We all remember our times playing crazy golf whilst on holiday. Usually, the obstacle was an old wooden windmill that had seen better days. For many of us, it was moments like these that helped us pick up a club for the first time and for some, it was these moments that made us take the game one stage further. Whatever the outcome, we all had fun and took away these precious memories. However, back then, we were kids and for a long the world of crazy golf has become something nostalgic. That was until things changed.
Now crazy golf has become urbanised. Far away from the seaside resorts, we have seen them pop up in places like London, Birmingham and Manchester. From Dinosaur themed courses to things like Ghetto Golf in Liverpool. However, Ghetto Golf is not for the kids. This one is purely for the adults with its imposing bar and graffiti-based art. Situated in the Cains Brewery Village in Liverpool, you very quickly get a sense of what Ghetto Golf is all about.
Loud urban music greets you as you head to the bar to wait for your tee time. It’s while waiting that you can fully take it all in. The walls are full of graffiti art including a lovable minion swiftly extending his middle finger. It pretty much sums up the attitude here. You are here to have fun however you intend to do it. Take your beers around the course and enjoy yourselves.
Everywhere I look I see people doing just that. Selfies, laughter and all in your far from your usual golfing attire. Instead, the weekend is here and the revellers are dressed for a night on the tiles. From young students enjoying a round before heading out for some snakebite, to couples on their first dates. We even bumped into hip OAPS refusing to let their age prevent them from having a laugh. If this is the future of crazy golf, then count me in.
This 18 hole course should take about an hour to complete with each hole being completely unique in it own way. The first hole is in a caravan, the second has a library feel to it and the third takes you to a skate park slope. Yet it was the fifth hole that was completely different to anything I have ever seen. The aim was to get the ball into the toilet. Now that was somewhere I never thought I’d retrieve my golf ball from.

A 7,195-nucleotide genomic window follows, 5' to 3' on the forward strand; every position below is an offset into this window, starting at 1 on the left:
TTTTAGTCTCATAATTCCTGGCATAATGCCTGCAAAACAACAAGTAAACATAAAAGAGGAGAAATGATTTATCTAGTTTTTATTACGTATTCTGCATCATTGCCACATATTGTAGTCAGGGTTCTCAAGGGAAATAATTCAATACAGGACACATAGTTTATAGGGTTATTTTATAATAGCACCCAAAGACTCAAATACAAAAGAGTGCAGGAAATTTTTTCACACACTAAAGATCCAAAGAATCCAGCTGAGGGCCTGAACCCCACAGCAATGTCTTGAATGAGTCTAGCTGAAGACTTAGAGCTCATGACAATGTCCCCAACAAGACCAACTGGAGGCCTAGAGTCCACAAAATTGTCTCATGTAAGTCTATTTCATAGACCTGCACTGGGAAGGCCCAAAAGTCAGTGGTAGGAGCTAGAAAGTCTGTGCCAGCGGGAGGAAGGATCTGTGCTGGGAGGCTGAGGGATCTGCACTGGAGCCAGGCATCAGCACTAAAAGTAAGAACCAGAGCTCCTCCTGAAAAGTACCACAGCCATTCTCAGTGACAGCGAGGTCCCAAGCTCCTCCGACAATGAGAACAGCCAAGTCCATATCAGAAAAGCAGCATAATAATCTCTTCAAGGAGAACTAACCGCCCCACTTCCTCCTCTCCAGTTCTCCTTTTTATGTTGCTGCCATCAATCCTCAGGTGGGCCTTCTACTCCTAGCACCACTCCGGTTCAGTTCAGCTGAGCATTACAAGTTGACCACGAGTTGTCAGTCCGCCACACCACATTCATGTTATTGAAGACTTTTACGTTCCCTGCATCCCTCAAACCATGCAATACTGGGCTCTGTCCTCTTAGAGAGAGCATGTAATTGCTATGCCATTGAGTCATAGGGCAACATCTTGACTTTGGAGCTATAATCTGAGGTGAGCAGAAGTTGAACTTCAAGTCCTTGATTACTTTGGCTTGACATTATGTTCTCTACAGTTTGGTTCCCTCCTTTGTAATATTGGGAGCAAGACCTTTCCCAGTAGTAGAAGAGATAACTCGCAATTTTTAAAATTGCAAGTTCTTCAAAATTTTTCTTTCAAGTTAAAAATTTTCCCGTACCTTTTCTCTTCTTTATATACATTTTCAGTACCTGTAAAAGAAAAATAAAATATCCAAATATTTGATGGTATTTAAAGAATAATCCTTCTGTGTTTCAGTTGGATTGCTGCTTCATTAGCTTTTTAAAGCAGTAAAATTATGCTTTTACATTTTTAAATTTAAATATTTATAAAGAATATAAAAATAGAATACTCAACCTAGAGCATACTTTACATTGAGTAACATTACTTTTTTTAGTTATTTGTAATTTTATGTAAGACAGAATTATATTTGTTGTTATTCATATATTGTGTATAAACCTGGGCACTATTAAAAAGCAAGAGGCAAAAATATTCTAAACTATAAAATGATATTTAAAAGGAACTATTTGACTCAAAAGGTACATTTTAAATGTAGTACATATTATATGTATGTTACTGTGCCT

I may have seen golf’s finest perform and had the pleasure to interview many but I would give my right arm to see them at a place like this. To see them enjoying themselves rather than have their game faces on.
As we approached the arcade machine phase of the course the artwork perfectly blended Sonic the Hedgehog and Space Invaders to create a pinball hole. Along each hole, I thought to myself, “This is harder than it looks!” The scorecard reflected that but really the idea of keeping score wasn’t what was important. I don’t think I have enjoyed a round of golf like this in a long time. If anything, it took me back to those days playing crazy golf on holiday. I may have entered as an adult but I found my inner child once again...only slightly more inebriated.
It was only on the way home that the thinking fully began. Whilst everyone had fun, how many would consider actually playing golf properly? My guess is not many. Perhaps there is a valid reason for this. Golf is often seen as a boring game yet Ghetto Golf was the complete opposite. It was fun, vibrate and full of energy. Perhaps golf itself should start taking a hard look at itself to see if there are lessons that can be learnt. After all, we talk continuously about attracting younger players from both sexes. Ghetto Golf doesn’t have that problem at all. That is why it should be embraced by the golfing community. It may not golf as we know it, but it is still golf and if some of the those we played alongside were to try a traditional golf course in the future, then it will be the likes of Ghetto Golf that helped in growing the game.
Cains Brewery Village
£10 for 18 holes.